Berenguela-Alvarado v. Castanos, No. 19-13436 (11th Cir. 2020)

Annotate this Case
Justia Opinion Summary

Mother filed suit under the Hague Convention, seeking the return of her daughter from Florida back to Chile. The district court found that mother made a prima facie case that father hand wrongfully retained daughter, but that mother had consented to the retention and thus was not entitled to the daughter's return.

The Eleventh Circuit vacated and remanded, holding that the district court made critical errors of fact and law in its order. The court held that none of the testimony that father did give could be interpreted as constituting a denial that he threatened mother. The court also held that the district court improperly, but expressly, shifted the burden back to mother on the consent issue. Therefore, the district court erroneously treated her allegation that she signed the consent letter as a result of father's threat as a formal allegation of "duress" that she had to prove by a preponderance of the evidence.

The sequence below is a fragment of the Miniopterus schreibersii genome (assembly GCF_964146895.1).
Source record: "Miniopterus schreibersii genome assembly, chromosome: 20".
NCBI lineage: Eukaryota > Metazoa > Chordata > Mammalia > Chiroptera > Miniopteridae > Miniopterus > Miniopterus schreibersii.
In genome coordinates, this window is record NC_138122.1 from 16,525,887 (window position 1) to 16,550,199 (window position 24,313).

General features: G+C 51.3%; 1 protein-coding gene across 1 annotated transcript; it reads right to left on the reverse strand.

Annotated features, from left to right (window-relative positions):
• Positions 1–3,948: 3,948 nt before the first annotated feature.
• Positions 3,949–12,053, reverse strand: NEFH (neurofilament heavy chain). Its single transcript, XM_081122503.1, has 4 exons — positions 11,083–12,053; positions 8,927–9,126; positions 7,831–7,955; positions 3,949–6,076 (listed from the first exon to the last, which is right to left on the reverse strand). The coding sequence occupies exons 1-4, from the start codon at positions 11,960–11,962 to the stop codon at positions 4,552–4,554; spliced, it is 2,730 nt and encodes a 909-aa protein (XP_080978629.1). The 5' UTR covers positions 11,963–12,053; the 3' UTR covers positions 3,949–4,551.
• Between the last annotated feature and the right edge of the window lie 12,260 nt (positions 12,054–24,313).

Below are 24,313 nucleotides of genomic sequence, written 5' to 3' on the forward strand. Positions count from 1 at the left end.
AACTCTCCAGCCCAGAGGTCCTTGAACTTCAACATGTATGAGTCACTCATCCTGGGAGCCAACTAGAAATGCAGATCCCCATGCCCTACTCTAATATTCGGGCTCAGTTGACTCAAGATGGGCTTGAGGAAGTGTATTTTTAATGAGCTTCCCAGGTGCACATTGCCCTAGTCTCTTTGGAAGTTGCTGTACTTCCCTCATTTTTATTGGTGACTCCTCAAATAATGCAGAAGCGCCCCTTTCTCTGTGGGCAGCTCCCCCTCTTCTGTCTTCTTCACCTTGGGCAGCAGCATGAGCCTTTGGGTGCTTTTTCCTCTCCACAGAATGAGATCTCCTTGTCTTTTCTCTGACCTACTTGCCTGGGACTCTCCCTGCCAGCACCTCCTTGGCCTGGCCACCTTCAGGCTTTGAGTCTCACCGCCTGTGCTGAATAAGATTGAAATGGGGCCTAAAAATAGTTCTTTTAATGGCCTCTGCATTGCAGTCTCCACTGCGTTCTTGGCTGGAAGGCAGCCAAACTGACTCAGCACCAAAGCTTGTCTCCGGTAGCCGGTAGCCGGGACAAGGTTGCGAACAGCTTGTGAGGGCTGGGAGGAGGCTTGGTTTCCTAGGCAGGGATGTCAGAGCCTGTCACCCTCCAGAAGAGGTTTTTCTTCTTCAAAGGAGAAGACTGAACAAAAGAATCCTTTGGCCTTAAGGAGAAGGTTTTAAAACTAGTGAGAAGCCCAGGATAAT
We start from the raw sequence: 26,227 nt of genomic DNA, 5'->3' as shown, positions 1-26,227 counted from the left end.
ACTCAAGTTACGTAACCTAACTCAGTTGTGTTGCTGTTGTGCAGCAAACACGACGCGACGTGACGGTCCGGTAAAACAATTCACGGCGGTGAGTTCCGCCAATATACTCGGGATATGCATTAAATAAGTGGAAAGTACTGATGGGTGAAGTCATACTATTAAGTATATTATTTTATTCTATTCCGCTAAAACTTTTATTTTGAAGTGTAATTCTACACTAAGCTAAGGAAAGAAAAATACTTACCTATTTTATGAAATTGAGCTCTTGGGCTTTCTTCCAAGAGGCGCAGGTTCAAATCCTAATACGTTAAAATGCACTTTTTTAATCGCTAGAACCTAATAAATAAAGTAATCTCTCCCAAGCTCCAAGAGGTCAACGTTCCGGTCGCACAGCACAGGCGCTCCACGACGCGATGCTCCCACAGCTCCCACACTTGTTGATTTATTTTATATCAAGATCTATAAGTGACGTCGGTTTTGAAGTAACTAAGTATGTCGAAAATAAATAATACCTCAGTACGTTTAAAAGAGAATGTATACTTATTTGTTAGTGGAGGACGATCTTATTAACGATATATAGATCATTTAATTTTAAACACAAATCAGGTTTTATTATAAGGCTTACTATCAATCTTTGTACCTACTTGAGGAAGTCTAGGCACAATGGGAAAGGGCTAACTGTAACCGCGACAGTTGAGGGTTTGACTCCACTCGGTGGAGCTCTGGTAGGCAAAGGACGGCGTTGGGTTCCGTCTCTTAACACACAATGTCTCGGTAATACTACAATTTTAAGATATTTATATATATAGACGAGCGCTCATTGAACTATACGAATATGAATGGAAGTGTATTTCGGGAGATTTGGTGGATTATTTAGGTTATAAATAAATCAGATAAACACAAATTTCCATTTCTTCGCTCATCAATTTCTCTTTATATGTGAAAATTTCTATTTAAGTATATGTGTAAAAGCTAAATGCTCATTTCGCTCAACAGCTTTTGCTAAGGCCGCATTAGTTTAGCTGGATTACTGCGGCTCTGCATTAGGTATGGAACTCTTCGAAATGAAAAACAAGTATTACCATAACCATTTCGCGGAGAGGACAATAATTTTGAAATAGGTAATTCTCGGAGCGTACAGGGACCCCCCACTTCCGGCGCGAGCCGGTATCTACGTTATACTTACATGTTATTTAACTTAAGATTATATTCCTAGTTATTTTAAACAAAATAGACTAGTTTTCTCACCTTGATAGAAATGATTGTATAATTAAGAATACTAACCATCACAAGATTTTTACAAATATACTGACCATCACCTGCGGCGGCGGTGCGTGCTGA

Download PDF